Publications International vs Meredith should provide you with the desired clarity. 17 USC 102(b) says
In no case does copyright protection for an original work of
authorship extend to any idea, procedure, process, system, method of
operation, concept, principle, or discovery, regardless of the form in
which it is described, explained, illustrated, or embodied in such
The court found that
The identification of ingredients necessary for the preparation of each dish is a
statement of facts. There is no expressive element in each listing;
in other words, the author who wrote down the ingredients for
"Curried Turkey and Peanut Salad" was not giving literary expression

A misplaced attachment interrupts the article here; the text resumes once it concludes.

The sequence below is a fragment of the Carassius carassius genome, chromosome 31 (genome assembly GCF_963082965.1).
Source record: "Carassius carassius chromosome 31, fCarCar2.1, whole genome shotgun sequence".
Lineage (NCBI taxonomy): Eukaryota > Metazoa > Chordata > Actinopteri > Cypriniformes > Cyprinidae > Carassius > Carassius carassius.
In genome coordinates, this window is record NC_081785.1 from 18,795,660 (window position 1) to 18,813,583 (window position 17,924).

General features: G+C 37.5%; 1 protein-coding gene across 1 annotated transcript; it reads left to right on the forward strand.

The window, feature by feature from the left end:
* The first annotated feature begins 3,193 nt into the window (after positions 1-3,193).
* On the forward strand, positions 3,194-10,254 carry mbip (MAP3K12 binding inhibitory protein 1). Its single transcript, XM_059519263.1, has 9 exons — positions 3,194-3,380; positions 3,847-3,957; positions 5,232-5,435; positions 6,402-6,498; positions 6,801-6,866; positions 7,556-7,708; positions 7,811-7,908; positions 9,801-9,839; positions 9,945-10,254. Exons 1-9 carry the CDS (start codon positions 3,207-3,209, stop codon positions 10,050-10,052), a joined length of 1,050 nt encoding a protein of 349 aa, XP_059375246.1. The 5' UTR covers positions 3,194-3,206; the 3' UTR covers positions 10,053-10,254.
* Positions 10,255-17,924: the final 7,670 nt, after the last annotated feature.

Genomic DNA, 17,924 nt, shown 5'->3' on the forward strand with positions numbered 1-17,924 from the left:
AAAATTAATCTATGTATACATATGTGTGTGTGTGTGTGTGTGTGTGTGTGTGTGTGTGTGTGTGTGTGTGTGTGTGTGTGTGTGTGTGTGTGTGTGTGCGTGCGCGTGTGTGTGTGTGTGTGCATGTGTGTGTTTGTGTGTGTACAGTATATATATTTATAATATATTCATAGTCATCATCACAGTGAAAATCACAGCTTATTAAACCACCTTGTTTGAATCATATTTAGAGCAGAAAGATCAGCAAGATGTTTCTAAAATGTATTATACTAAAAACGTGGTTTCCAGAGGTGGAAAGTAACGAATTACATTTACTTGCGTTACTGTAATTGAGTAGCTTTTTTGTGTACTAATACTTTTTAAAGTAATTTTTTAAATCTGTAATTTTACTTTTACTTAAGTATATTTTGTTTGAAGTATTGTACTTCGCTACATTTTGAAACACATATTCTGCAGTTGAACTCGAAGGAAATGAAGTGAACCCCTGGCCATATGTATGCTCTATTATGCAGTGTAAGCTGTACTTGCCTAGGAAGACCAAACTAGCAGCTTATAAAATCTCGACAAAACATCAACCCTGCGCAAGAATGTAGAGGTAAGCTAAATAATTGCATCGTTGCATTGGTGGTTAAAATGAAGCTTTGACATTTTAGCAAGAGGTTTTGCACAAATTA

to his individual creative labors. Instead, he was writing down an
idea, namely, the ingredients necessary to the preparation of a
particular dish. "No author may copyright facts or ideas. The
copyright is limited to those aspects of the work
-- termed 'expression'
-- that display the stamp of the author's originality."
Although the inventions of "Swiss 'n' Cheddar Cheeseballs" and
"Mediterranean Meatball Salad" were at some time original, there can
be no monopoly in the copyright sense in the ideas for producing
certain foodstuffs. Nor can there be copyright in the method one might
use in preparing and combining the necessary ingredients. Protection
for ideas or processes is the purview of patent.
Of course, that precludes copying the author's elegant description of live on the Riviera, which is protected literary work.